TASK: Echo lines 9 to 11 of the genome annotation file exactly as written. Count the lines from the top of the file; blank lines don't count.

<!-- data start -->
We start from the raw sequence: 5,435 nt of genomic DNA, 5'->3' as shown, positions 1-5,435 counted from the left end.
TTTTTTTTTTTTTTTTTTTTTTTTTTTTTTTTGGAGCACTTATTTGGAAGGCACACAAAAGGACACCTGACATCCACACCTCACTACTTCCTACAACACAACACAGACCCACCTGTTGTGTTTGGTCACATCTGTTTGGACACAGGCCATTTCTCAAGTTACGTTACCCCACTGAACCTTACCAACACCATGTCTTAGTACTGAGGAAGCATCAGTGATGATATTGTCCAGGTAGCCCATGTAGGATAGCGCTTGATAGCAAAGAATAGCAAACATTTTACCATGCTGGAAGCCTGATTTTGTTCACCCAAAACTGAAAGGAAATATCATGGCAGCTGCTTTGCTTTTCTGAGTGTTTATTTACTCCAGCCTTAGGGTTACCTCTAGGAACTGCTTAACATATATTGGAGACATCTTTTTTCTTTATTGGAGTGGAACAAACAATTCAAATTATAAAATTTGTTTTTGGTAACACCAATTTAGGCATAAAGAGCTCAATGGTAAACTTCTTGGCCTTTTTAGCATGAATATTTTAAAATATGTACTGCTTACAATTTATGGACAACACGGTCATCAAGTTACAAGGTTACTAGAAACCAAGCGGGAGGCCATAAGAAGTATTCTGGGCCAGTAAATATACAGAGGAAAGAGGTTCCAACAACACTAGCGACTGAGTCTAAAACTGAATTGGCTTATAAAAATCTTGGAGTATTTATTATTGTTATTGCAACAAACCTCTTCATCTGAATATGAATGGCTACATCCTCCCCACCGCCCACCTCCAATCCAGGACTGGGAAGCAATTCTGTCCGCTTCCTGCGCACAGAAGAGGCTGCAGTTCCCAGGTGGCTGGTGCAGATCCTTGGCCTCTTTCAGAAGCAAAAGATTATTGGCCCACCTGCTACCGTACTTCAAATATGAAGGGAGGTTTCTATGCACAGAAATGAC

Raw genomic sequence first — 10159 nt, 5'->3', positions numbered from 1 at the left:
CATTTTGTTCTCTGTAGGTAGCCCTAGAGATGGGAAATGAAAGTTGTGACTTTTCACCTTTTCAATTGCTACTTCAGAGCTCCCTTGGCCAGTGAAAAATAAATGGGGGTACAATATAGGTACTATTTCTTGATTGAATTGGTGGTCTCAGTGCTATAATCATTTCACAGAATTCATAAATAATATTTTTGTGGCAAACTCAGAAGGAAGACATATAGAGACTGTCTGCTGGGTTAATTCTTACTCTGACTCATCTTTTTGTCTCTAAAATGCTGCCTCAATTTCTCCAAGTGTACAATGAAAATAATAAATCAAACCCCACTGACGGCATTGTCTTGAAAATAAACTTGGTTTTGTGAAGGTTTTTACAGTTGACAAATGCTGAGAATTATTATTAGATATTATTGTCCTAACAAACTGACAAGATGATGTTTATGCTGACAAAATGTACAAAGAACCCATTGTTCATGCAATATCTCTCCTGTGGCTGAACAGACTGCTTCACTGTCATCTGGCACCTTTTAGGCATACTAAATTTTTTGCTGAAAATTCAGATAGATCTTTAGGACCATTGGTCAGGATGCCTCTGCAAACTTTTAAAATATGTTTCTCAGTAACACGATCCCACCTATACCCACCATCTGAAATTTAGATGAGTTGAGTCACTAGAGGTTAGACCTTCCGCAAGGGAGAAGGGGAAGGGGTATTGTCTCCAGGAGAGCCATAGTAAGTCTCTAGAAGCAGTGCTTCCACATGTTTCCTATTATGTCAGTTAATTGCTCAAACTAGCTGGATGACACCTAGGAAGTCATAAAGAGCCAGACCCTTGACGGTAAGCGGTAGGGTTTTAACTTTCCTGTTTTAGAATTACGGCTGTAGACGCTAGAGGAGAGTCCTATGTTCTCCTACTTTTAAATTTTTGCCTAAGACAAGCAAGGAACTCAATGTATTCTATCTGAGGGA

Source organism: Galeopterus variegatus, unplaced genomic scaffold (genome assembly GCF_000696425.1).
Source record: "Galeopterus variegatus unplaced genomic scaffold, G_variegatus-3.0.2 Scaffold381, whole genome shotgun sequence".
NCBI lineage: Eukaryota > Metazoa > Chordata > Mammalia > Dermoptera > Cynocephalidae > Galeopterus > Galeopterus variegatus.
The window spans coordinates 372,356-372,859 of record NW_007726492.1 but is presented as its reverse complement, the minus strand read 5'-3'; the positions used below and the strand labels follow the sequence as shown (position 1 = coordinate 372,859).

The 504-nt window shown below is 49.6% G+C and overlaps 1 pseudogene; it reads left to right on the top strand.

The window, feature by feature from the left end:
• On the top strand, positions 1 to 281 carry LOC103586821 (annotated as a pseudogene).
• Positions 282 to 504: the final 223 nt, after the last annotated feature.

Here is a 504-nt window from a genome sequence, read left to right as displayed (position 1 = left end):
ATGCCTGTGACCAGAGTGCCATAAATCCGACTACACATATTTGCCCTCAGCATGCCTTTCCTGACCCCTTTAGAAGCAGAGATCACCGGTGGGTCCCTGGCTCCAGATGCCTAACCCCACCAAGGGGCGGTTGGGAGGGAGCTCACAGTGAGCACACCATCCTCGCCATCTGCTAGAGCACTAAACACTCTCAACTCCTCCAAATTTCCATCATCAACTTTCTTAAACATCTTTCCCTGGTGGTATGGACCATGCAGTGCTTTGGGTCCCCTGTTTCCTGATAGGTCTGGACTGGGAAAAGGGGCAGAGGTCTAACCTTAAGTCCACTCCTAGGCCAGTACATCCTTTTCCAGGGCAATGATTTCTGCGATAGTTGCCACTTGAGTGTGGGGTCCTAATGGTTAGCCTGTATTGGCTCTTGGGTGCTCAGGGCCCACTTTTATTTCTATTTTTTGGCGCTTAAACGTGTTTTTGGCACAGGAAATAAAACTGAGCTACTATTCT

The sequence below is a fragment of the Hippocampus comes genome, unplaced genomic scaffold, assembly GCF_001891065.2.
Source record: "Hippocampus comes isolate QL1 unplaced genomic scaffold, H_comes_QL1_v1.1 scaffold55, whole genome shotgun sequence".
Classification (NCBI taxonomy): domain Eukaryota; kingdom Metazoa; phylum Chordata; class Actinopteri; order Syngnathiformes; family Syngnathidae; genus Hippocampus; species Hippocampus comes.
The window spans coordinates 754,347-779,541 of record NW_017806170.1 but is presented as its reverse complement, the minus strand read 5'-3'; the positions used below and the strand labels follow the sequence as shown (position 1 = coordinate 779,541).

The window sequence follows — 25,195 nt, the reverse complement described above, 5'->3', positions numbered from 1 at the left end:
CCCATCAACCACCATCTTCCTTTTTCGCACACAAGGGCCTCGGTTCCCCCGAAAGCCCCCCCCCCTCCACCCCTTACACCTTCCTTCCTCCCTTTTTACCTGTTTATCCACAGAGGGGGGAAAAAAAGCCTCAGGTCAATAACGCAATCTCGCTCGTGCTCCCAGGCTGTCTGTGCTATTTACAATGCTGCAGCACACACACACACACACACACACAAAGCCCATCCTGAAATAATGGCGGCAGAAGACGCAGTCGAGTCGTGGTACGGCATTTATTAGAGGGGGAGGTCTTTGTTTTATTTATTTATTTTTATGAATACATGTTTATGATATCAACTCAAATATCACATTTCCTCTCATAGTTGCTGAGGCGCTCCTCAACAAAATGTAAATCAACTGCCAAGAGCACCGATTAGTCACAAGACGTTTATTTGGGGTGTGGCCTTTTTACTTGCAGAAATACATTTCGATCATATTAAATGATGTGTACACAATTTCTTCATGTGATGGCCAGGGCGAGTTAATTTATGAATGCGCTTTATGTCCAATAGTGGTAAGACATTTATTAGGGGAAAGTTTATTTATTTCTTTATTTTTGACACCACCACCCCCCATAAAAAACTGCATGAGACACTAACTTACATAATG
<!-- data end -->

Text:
The 504-nt window shown below is 49.6% G+C and overlaps 1 pseudogene; it reads left to right on the top strand.

The window, feature by feature from the left end:
• On the top strand, positions 1 to 281 carry LOC103586821 (annotated as a pseudogene).